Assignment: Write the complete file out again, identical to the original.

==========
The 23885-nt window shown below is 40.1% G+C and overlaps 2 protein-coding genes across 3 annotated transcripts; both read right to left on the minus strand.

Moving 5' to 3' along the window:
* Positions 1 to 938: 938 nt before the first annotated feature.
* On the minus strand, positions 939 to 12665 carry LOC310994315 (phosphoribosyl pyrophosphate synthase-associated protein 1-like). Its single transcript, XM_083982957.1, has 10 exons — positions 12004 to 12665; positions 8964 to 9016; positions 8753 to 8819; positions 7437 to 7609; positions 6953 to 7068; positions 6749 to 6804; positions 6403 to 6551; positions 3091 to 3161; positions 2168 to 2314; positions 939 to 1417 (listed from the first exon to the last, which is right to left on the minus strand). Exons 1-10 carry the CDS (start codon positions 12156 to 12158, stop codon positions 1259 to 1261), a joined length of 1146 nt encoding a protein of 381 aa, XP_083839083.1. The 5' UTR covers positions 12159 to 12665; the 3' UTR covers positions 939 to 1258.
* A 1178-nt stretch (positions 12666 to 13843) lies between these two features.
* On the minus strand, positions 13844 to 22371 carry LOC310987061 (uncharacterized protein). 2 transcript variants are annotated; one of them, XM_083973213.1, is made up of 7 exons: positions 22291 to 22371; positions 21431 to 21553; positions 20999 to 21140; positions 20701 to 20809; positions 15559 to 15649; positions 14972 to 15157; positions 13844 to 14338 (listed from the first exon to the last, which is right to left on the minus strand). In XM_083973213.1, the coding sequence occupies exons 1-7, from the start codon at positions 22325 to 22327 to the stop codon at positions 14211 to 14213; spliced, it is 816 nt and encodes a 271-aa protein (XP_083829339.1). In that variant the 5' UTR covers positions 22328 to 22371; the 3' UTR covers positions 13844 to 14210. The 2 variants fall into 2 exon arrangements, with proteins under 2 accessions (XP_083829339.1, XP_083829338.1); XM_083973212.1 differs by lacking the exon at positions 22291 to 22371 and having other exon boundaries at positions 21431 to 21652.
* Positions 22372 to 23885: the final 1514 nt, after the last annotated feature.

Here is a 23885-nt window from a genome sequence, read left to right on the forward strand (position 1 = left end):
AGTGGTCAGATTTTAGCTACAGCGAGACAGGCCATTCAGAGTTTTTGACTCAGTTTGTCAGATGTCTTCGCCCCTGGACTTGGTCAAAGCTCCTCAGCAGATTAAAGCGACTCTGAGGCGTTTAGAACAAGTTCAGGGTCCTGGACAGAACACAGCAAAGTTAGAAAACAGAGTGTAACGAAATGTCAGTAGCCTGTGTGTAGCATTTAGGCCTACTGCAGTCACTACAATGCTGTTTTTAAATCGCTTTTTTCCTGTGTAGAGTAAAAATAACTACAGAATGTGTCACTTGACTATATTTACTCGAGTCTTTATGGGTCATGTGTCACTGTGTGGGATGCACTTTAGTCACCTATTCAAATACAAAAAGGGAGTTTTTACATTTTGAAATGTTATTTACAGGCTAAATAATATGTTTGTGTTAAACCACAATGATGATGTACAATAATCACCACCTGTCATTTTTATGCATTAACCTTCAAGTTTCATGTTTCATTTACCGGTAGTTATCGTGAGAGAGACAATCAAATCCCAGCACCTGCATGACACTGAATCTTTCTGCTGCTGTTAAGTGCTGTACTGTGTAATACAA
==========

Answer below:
The 23885-nt window shown below is 40.1% G+C and overlaps 2 protein-coding genes across 3 annotated transcripts; both read right to left on the minus strand.

Moving 5' to 3' along the window:
* Positions 1 to 938: 938 nt before the first annotated feature.
* On the minus strand, positions 939 to 12665 carry LOC310994315 (phosphoribosyl pyrophosphate synthase-associated protein 1-like). Its single transcript, XM_083982957.1, has 10 exons — positions 12004 to 12665; positions 8964 to 9016; positions 8753 to 8819; positions 7437 to 7609; positions 6953 to 7068; positions 6749 to 6804; positions 6403 to 6551; positions 3091 to 3161; positions 2168 to 2314; positions 939 to 1417 (listed from the first exon to the last, which is right to left on the minus strand). Exons 1-10 carry the CDS (start codon positions 12156 to 12158, stop codon positions 1259 to 1261), a joined length of 1146 nt encoding a protein of 381 aa, XP_083839083.1. The 5' UTR covers positions 12159 to 12665; the 3' UTR covers positions 939 to 1258.
* A 1178-nt stretch (positions 12666 to 13843) lies between these two features.
* On the minus strand, positions 13844 to 22371 carry LOC310987061 (uncharacterized protein). 2 transcript variants are annotated; one of them, XM_083973213.1, is made up of 7 exons: positions 22291 to 22371; positions 21431 to 21553; positions 20999 to 21140; positions 20701 to 20809; positions 15559 to 15649; positions 14972 to 15157; positions 13844 to 14338 (listed from the first exon to the last, which is right to left on the minus strand). In XM_083973213.1, the coding sequence occupies exons 1-7, from the start codon at positions 22325 to 22327 to the stop codon at positions 14211 to 14213; spliced, it is 816 nt and encodes a 271-aa protein (XP_083829339.1). In that variant the 5' UTR covers positions 22328 to 22371; the 3' UTR covers positions 13844 to 14210. The 2 variants fall into 2 exon arrangements, with proteins under 2 accessions (XP_083829339.1, XP_083829338.1); XM_083973212.1 differs by lacking the exon at positions 22291 to 22371 and having other exon boundaries at positions 21431 to 21652.
* Positions 22372 to 23885: the final 1514 nt, after the last annotated feature.

Here is a 23885-nt window from a genome sequence, read left to right on the forward strand (position 1 = left end):
AGTGGTCAGATTTTAGCTACAGCGAGACAGGCCATTCAGAGTTTTTGACTCAGTTTGTCAGATGTCTTCGCCCCTGGACTTGGTCAAAGCTCCTCAGCAGATTAAAGCGACTCTGAGGCGTTTAGAACAAGTTCAGGGTCCTGGACAGAACACAGCAAAGTTAGAAAACAGAGTGTAACGAAATGTCAGTAGCCTGTGTGTAGCATTTAGGCCTACTGCAGTCACTACAATGCTGTTTTTAAATCGCTTTTTTCCTGTGTAGAGTAAAAATAACTACAGAATGTGTCACTTGACTATATTTACTCGAGTCTTTATGGGTCATGTGTCACTGTGTGGGATGCACTTTAGTCACCTATTCAAATACAAAAAGGGAGTTTTTACATTTTGAAATGTTATTTACAGGCTAAATAATATGTTTGTGTTAAACCACAATGATGATGTACAATAATCACCACCTGTCATTTTTATGCATTAACCTTCAAGTTTCATGTTTCATTTACCGGTAGTTATCGTGAGAGAGACAATCAAATCCCAGCACCTGCATGACACTGAATCTTTCTGCTGCTGTTAAGTGCTGTACTGTGTAATACAA